Baltimore's dirty industrial past often comes back to haunt us—chromium seeping into neighborhoods, arsenic in public parks, polychlorinated biphenyls (PCBs) in the waterways. Now, a University of Maryland professor may have found a micro-organism living on the sludge floor of Baltimore's harbor that actually thinks PCBs are like a fine cigar: They eradicate them by "breathing" them. It's a finding that could help other cities contend with their own polluted pasts.
PCBs, first used commercially in 1929 and composed of chlorine, carbon, and hydrogen, were used as cheap, reliable coolants and lubrications. When PCBs were found to be massively toxic, their use was halted in 1977, which is when their durability became a liability.
Dealing with PCBs usually involves capping the polluted area or dredging the waterways, neither of which is totally effective. PCBs are oily, so they attach themselves to fatty tissue and move up through the food chain through a process called biomagnification—extremely high concentrations can be found in marine mammals, such as whales, and as far away as the Artic.
Dr. Kevin Sowers, who works at the UM's Biotechnology Institute, first became interested in this mysterious micro-organism that feeds on PCBs when a fellow researcher, Dr. Hal May, started examining sediment from the Hudson River. The researchers knew there was something living deep in the sediment, where there was no oxygen, that was respiring and eliminating the chlorine in the PCBs. In 2001, Sowers, 53, identified the organism, which can only be seen under an electron microscope.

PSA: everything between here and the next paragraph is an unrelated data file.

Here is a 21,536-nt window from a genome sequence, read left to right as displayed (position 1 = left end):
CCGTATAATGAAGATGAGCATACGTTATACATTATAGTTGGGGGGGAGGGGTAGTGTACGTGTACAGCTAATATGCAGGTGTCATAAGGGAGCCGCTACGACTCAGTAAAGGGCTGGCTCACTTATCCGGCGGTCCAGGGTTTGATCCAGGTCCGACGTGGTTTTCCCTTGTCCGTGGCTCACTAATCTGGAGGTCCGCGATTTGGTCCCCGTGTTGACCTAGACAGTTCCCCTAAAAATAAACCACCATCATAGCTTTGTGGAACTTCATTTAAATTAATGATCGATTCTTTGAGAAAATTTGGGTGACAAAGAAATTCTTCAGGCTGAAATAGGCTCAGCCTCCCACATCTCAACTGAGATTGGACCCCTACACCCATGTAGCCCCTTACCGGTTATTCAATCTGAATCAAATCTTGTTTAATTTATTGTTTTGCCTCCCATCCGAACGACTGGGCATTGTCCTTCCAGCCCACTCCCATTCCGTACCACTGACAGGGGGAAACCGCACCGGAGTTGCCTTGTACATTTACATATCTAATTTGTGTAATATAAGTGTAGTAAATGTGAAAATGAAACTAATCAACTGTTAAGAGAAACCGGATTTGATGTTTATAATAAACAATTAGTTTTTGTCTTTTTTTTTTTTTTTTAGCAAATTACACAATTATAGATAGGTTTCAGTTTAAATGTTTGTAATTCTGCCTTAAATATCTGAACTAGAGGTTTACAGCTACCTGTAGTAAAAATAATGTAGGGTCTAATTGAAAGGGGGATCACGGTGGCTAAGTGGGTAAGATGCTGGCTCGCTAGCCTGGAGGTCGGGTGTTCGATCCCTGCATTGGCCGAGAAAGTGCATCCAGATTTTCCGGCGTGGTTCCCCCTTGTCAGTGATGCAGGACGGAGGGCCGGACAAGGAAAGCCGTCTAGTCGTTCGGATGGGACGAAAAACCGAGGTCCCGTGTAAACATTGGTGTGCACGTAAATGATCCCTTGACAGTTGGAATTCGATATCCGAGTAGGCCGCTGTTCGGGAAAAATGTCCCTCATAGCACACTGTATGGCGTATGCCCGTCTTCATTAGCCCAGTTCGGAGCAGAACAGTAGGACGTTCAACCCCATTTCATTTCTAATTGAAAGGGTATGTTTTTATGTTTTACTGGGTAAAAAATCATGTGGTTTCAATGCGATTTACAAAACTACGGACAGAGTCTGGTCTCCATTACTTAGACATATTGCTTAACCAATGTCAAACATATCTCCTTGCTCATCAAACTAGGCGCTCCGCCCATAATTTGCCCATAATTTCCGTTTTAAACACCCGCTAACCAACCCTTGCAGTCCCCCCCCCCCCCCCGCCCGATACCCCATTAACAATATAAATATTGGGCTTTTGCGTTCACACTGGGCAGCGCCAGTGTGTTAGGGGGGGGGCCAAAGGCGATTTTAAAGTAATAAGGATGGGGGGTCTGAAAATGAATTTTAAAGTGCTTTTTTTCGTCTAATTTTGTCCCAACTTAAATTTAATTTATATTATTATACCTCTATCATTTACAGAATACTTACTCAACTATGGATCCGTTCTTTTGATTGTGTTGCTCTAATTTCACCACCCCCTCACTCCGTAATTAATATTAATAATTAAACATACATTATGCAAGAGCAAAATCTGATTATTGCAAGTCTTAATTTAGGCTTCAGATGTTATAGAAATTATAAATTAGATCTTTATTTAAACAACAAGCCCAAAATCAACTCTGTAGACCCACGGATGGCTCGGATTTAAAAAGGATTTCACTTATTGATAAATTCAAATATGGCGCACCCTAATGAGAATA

"The significance of this is that once you eliminate the chlorine, these [PCB] compounds become susceptible to breakdown," he continues. "That's what these organisms do—they strip off the chlorines in the process of respiring."
According to Sowers, the sticky, stinky sludge of Baltimore's harbor contains a particularly happy population of the micro-organism. "To them, this was a gold mine," he says. Sowers has been busily shipping samples of the super sludge to other researchers such as Dr. Paige Novak, an associate professor at the University of Minnesota, who is conducting her own research into its pollution-fighting potential. "It's very exciting," says Novak. "Kevin was at the forefront. What he's done is find that an organism exists that breathes PCBs."
Now that the organism has been isolated, Sowers and other researchers are trying to find ways to magnify its PCB-consuming power so they can be put back into polluted areas to more efficiently respire the pollutant.
"We usually look at bacteria from the medical side and think they're bad, but most of them are good," says Novak. "These organisms could potentially clean up these PCBs that have been with us for 50 years."